US 1766148 A
Description (OCR text may contain errors)
June 24, 1930. C, E, SAWYER 1,766,148
FLOW METER Filed Sept. 21. 1925 2 Sheets-Sheet l June 24, 1930. .c B, SAWYER 1,766,148
FLOW METERv Filed Sept. 21. 1925 2 Sheets-Sheet 2 Q SW 39 CII Patented June 24, 1930 UNITED STATES PATENT OFFICE CHARLES B. SAWYER, OF CLEVELAND, OHIO, ASSIGVNOR T0 THE BRUSH LABORATORIES COMPANY, OF CLEVELAND, OHIO, A CORPORATION OF OHIO FLOW METER d Application tiled September 21, 1925. vSerial No. 57,549.
My invention relates to meters, andl more particularly to metiers adapted to determine characteristics of fluids, such as, for example, rate of flow.
In the arts it frequently becomes desirable to determine a characteristic or property of a fluid, such as of a vapor or gas. Thus, for example, it frequently becomes desirable to measure the quantity of steam passing through a conduit, in which case the characteristic to be determined is the rate of flow.
It is desirable to determine such character-` istics with a measuring apparatus or meter which is simple and rugged 1n design and construction, which sis cheaply operated, and
by means of which a desired characteristic of the flowing fluid may be readily determined. It is further desirable in such a meter that it shall not require frequent calibration.
An object of this invention is to provide an improved method of and means for determining characteristics of fluids.
Another object of my invention is to pro` vide a flow meter of few parts and in general of simple and rugged construction.
A further object of my invention is to provide means for readily and simply obtaining data for the determination of any desired characteristic of a fluid.
Another object of my invention is to provide a fluid meter which may be readily maintained in operative and indicating conition to provide accurate and dependable ata.
A further object of this invention is to provide-an instrument for the determination of characteristics of fluids in which a constant rate of heat energy is supplied to a thermally sensitive body exposed to a flowing fluid, and a fluid characteristic determined by measuring the temperature of a point on said body.
Other objects will be apparent to those skilled in the art from the description of the invention hereinafter given.
Ihave discovered that a very satisfactory method of determining a characteristic or property of a flowing fluid is to insert into a conduit, through which the fluid is passing, a heated body which is thermally sensitive or, in other Words, a body which is responsive to variations in those properties of the surrounding fluid which affect the rate of `heat exchange between the fluid and the body. Preferably this thermally sensitive body, which may take the form of a metal tube or bar, is supplied with heat at a constant rate, and elevated to a temperature above that of 'the flowing fiuid. The temperature of any suitable point on the thermally sensitive body may then be taken, which temperature will be an indication of, and will vary `with a characteristic of the Huid such as, for example, difference of the rate of flow, percentage of moisture, chemical composition etc.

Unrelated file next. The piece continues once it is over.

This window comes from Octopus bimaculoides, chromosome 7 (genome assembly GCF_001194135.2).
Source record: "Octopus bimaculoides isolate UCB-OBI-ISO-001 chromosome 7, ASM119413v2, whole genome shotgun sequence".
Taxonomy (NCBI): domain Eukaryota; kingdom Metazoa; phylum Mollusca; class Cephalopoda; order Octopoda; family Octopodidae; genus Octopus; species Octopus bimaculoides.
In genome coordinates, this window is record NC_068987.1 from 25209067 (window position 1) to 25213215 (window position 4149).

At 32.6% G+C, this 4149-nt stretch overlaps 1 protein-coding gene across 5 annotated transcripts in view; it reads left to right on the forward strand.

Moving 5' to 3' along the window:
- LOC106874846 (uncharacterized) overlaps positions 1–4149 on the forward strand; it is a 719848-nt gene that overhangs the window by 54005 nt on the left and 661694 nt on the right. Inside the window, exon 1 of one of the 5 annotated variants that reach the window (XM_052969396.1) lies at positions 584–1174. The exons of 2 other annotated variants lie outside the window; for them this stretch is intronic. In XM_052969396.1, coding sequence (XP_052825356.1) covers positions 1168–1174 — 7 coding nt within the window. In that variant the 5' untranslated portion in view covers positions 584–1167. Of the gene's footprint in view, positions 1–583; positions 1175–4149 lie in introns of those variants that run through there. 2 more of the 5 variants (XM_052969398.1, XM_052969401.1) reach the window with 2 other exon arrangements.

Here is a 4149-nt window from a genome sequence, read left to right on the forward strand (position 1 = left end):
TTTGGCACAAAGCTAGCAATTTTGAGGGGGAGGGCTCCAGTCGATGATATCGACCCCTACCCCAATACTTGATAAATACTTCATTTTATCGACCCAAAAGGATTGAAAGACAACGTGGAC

- I have found that the construction of a suitable meter may be simplified and that the meter may be more easily maintained accurate, if the temperature of the thermally sensitive body is taken at one particular fixed point. It will be seen that under such circumstances, the heating need not be equally distributed throughout the sensitive body, but may vary from place to place, provided that such variation is constant, which is the case when heat is supplied at a constant rate'. I have found 'that a convenient means for supplying a constant rate of heat to the said thermally sensitive body is by electrical means such as a suitable resistor heated preferably by alternating current. To determine the absolute orrelative temperature of any fixed point on the thermally sensitive body I have found that an electrical pyrometer employing a thermocouple is very satisfactory. As previously mentioned, itis desirable to have the temperature of such thermally sensitive body high venough to be always above that of the Huid. The pyrometric method of determining temperatures by employing a thermocouple is particularly advantageous in that the temperature of a particular point on a thermally sensitive body may be obtained with respect -to any other temperature such as, for example, the temperature of the fluid. These relative temperatures may be obtained by placing the hot junction of the thermocouple at a point on the thermally sensitive body, and by placing the cold junction of the thermocouple at the point with respect to which it is desired to know the temperature of the hot junction. As willbe noted in the further description of my invention, the thermally sensitive body may be heated by a separate source of heat, such as a resistor, or the resistor and the thermally sensitive body may be integral.